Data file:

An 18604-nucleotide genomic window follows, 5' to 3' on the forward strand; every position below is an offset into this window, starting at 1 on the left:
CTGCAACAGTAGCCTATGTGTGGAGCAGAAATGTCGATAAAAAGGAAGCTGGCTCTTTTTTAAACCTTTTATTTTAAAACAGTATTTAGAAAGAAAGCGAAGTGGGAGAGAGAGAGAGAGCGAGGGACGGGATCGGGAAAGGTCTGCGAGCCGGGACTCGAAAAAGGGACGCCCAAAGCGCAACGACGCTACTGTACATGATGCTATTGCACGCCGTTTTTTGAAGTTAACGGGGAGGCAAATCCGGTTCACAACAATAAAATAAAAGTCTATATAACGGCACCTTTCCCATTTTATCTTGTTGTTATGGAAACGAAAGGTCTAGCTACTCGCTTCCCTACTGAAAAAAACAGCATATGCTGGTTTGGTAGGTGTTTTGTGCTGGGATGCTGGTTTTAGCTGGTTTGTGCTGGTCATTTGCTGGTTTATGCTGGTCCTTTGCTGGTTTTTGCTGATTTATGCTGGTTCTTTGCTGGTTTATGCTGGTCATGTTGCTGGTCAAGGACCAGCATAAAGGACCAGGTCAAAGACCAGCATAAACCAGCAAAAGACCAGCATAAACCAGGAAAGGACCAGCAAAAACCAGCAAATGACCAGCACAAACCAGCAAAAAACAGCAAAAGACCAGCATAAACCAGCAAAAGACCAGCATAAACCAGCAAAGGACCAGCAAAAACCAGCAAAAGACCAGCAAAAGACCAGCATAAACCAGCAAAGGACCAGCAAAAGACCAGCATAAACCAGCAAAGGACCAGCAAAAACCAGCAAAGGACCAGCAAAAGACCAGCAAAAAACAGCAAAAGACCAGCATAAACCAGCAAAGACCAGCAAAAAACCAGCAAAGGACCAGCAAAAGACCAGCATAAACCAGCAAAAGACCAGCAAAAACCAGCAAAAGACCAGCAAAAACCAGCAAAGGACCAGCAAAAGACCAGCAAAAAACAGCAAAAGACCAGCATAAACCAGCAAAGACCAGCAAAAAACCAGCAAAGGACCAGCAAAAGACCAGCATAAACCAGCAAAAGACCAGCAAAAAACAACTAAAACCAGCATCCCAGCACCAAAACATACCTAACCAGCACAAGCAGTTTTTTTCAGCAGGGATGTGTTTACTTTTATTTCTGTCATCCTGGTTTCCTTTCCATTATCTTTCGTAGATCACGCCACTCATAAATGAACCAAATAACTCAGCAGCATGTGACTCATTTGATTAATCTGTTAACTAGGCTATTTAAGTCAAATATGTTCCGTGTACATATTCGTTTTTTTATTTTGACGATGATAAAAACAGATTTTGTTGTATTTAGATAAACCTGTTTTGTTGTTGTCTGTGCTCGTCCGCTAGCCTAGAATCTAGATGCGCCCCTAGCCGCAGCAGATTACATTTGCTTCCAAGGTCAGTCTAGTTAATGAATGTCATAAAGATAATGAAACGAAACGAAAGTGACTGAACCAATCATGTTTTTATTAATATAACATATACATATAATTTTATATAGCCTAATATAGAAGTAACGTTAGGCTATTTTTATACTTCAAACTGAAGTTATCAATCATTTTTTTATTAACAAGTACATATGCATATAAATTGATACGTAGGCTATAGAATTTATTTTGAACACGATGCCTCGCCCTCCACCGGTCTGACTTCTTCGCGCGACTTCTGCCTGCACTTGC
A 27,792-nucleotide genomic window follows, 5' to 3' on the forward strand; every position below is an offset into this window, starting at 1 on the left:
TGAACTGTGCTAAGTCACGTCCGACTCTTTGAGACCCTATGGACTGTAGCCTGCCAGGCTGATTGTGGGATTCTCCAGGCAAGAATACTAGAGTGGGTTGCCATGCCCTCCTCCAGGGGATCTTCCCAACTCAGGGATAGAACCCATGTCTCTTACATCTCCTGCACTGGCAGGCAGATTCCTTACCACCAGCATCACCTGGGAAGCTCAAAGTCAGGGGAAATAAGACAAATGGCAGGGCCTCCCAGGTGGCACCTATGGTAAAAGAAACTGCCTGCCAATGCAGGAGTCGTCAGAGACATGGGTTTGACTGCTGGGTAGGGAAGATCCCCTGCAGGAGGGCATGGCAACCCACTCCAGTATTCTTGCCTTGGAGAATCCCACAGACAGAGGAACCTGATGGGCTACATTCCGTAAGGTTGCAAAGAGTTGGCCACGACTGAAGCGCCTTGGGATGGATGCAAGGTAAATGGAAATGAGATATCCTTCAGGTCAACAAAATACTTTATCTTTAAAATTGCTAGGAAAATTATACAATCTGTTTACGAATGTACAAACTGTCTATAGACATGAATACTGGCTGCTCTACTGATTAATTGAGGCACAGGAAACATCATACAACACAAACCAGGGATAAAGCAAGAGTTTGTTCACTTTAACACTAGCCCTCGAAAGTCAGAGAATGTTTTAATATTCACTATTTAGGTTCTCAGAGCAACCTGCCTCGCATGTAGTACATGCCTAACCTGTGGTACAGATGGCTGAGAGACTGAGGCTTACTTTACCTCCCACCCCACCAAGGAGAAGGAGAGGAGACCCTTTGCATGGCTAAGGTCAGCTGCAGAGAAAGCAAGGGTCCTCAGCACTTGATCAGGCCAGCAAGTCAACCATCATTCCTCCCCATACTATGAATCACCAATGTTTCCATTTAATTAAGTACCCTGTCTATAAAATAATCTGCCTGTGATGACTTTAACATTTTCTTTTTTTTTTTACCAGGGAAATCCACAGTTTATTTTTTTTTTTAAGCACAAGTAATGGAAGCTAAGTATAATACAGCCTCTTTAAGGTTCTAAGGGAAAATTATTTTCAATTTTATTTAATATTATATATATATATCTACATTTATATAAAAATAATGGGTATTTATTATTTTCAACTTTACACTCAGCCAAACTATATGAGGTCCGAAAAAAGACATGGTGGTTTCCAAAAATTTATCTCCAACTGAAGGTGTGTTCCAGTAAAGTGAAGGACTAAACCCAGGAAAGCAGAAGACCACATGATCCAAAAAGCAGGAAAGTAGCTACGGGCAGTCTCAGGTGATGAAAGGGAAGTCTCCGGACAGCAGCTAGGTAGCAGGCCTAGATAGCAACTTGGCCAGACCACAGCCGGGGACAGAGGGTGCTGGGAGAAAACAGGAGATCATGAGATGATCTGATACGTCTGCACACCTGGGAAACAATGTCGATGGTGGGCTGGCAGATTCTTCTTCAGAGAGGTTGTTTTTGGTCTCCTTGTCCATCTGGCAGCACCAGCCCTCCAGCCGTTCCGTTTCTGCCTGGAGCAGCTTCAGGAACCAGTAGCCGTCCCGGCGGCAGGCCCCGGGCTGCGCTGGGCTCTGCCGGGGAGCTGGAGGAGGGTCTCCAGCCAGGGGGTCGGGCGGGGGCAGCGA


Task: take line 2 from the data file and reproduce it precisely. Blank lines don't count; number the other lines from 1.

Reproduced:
CTGCAACAGTAGCCTATGTGTGGAGCAGAAATGTCGATAAAAAGGAAGCTGGCTCTTTTTTAAACCTTTTATTTTAAAACAGTATTTAGAAAGAAAGCGAAGTGGGAGAGAGAGAGAGAGCGAGGGACGGGATCGGGAAAGGTCTGCGAGCCGGGACTCGAAAAAGGGACGCCCAAAGCGCAACGACGCTACTGTACATGATGCTATTGCACGCCGTTTTTTGAAGTTAACGGGGAGGCAAATCCGGTTCACAACAATAAAATAAAAGTCTATATAACGGCACCTTTCCCATTTTATCTTGTTGTTATGGAAACGAAAGGTCTAGCTACTCGCTTCCCTACTGAAAAAAACAGCATATGCTGGTTTGGTAGGTGTTTTGTGCTGGGATGCTGGTTTTAGCTGGTTTGTGCTGGTCATTTGCTGGTTTATGCTGGTCCTTTGCTGGTTTTTGCTGATTTATGCTGGTTCTTTGCTGGTTTATGCTGGTCATGTTGCTGGTCAAGGACCAGCATAAAGGACCAGGTCAAAGACCAGCATAAACCAGCAAAAGACCAGCATAAACCAGGAAAGGACCAGCAAAAACCAGCAAATGACCAGCACAAACCAGCAAAAAACAGCAAAAGACCAGCATAAACCAGCAAAAGACCAGCATAAACCAGCAAAGGACCAGCAAAAACCAGCAAAAGACCAGCAAAAGACCAGCATAAACCAGCAAAGGACCAGCAAAAGACCAGCATAAACCAGCAAAGGACCAGCAAAAACCAGCAAAGGACCAGCAAAAGACCAGCAAAAAACAGCAAAAGACCAGCATAAACCAGCAAAGACCAGCAAAAAACCAGCAAAGGACCAGCAAAAGACCAGCATAAACCAGCAAAAGACCAGCAAAAACCAGCAAAAGACCAGCAAAAACCAGCAAAGGACCAGCAAAAGACCAGCAAAAAACAGCAAAAGACCAGCATAAACCAGCAAAGACCAGCAAAAAACCAGCAAAGGACCAGCAAAAGACCAGCATAAACCAGCAAAAGACCAGCAAAAAACAACTAAAACCAGCATCCCAGCACCAAAACATACCTAACCAGCACAAGCAGTTTTTTTCAGCAGGGATGTGTTTACTTTTATTTCTGTCATCCTGGTTTCCTTTCCATTATCTTTCGTAGATCACGCCACTCATAAATGAACCAAATAACTCAGCAGCATGTGACTCATTTGATTAATCTGTTAACTAGGCTATTTAAGTCAAATATGTTCCGTGTACATATTCGTTTTTTTATTTTGACGATGATAAAAACAGATTTTGTTGTATTTAGATAAACCTGTTTTGTTGTTGTCTGTGCTCGTCCGCTAGCCTAGAATCTAGATGCGCCCCTAGCCGCAGCAGATTACATTTGCTTCCAAGGTCAGTCTAGTTAATGAATGTCATAAAGATAATGAAACGAAACGAAAGTGACTGAACCAATCATGTTTTTATTAATATAACATATACATATAATTTTATATAGCCTAATATAGAAGTAACGTTAGGCTATTTTTATACTTCAAACTGAAGTTATCAATCATTTTTTTATTAACAAGTACATATGCATATAAATTGATACGTAGGCTATAGAATTTATTTTGAACACGATGCCTCGCCCTCCACCGGTCTGACTTCTTCGCGCGACTTCTGCCTGCACTTGC